The ultimate working dog, the Australian Shepherd actually comes from the Basque region of Europe, not Australia. Believed to be sacred by Native Americans, Australian Shepherds were nicknamed “ghost eye,” because of their striking eye coloration. They commonly have eyes of different colors, or have varying colors within each eye. Lively and vivacious, they gained their first bit of fame as rodeo trick dogs. These superb herders are so intelligent that they are used as Seeing Eye dogs for the blind, as well as search and rescue dogs.
Among the smartest of all dog breeds, the Australian Shepherd will not be content spending his life alone in the backyard, or sitting quietly next to you all night while you watch television. If he gets bored, he is likely to bark a lot and be destructive. With that being said, they are devoted to their family and enjoy being as close to you as possible.
When Australian Shepherds herd livestock, they nip at the heels. Since most people don’t have sheep to herd, the Australian Shepherd might do this to your children, pets or vehicles instead. To remedy this, be sure to give him interesting tasks that will give him exercise and mental stimulation.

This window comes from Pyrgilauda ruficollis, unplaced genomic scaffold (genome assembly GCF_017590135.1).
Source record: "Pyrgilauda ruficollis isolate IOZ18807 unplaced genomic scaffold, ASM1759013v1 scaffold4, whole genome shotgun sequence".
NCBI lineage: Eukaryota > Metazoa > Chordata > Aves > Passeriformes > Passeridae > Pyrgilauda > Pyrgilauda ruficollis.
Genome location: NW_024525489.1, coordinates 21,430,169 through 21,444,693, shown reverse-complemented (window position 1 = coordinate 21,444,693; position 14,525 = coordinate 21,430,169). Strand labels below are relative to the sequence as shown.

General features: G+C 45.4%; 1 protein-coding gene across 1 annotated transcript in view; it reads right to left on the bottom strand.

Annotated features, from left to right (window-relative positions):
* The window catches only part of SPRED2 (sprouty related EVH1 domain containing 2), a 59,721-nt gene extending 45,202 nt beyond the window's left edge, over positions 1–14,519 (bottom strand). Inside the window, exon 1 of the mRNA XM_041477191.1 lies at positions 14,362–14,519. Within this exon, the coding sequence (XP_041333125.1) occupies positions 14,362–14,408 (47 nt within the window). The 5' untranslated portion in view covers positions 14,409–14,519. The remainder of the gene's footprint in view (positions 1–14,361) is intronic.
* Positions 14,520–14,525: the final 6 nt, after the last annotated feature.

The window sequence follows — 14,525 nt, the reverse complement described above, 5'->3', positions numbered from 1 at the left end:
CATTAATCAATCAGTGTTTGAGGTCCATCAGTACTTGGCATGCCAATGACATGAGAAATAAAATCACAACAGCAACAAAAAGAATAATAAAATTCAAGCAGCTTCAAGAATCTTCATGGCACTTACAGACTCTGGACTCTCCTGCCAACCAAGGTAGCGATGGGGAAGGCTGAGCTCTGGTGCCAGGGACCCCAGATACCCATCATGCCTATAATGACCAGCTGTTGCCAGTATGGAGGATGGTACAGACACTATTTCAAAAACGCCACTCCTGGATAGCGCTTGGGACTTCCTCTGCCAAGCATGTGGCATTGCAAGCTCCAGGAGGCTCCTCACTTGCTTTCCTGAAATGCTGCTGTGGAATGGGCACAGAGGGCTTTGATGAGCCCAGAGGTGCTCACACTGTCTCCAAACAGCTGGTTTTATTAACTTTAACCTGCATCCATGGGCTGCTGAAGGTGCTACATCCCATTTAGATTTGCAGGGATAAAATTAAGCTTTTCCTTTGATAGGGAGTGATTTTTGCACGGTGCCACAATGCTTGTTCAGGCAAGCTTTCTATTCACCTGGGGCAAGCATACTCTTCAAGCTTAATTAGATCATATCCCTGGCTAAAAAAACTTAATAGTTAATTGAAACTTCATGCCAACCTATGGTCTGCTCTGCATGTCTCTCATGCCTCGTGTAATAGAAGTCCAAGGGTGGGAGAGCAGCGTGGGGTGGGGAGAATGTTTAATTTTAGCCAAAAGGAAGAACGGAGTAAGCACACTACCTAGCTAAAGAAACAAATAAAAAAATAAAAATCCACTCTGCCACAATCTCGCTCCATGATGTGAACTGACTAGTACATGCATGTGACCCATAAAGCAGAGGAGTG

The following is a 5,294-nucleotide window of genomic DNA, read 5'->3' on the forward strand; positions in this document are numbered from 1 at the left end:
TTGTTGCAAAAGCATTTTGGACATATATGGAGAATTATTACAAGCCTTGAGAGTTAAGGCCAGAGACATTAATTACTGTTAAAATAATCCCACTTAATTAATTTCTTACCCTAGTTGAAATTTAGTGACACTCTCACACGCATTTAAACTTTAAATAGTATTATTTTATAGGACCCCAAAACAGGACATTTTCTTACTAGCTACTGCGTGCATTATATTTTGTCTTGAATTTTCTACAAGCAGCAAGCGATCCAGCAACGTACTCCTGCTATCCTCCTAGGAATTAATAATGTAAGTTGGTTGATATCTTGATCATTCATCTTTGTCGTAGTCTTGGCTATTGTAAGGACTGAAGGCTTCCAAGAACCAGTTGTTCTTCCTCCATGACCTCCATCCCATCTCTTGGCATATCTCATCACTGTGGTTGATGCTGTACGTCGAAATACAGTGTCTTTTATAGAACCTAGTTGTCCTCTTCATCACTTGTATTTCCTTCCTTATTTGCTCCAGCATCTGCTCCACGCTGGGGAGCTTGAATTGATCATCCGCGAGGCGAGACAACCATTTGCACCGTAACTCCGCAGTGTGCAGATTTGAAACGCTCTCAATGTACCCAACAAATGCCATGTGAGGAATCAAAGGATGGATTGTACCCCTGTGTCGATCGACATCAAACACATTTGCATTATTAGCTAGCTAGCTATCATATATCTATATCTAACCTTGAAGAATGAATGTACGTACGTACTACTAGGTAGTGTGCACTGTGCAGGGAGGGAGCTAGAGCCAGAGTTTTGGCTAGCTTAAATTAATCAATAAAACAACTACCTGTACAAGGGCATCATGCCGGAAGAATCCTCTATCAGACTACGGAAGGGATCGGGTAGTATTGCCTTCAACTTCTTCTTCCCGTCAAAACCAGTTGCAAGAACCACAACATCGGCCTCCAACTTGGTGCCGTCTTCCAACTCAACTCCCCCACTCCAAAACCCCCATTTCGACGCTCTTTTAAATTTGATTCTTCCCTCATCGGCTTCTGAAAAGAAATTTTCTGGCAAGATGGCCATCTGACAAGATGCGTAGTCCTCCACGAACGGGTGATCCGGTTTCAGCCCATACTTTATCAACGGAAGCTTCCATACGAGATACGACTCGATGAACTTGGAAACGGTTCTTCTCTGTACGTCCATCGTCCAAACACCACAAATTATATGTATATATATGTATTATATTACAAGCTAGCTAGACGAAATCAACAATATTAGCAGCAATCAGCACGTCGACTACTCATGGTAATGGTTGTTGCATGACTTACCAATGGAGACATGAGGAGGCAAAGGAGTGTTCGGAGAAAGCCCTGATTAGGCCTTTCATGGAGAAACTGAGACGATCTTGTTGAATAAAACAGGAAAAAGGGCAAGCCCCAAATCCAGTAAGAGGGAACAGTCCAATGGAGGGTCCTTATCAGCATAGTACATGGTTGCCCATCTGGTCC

The Australian Shepherd doesn’t necessarily need a large backyard to roam in. Although he enjoys the outdoors, he is by no means an outside dog. He should always live indoors. Nicknamed the Aussie, he tends to be rather vocal. Australian Shepherds bark when they hear or see something they don’t expect.
Best known for his patchwork, light and dark merle coat, the Aussie has a sort of marbled look. Blue and red merle are the most common colors but they also come in black or white. According to Vetstreet, you should avoid getting an all-white Aussie because they are genetically linked to being deaf and blind. The Aussie breed is prone to eye problems in general.
As mentioned, their most notable feature is their eyes. They come in brown, amber, blue, green and hazel, and the two eyes are generally different colors. Some Aussies even have two different colors within one eye.
There are two types of Australian Shepherds, one for herding and one for show. Dogs bred for show are larger, thicker and have longer coats. Either variety is very family-oriented. There are also mini and toy Australian Shepherd breeds out there. If you select one of these, just be aware that the AKC will not register them as they don’t recognize them as viable candidates. Also know that just because they are smaller doesn’t mean they will need any less activity.
An athletic, high jumper, the Australian Shepherd is exceptional at sports and agility contests. Eager to please, he learns new skills quickly. Intelligent and focused, an Australian Shepherd will be easy to managed, providing you give him plenty to do. Some activities they enjoy include Frisbee, obedience training and herding, of course. If you want to meet his high activity needs, he will need two daily hour-long walks, in addition to some home training sessions. As long as he gets plenty of exercise and something to do with all of his brainpower, the Australian Shepherd will be a happy camper.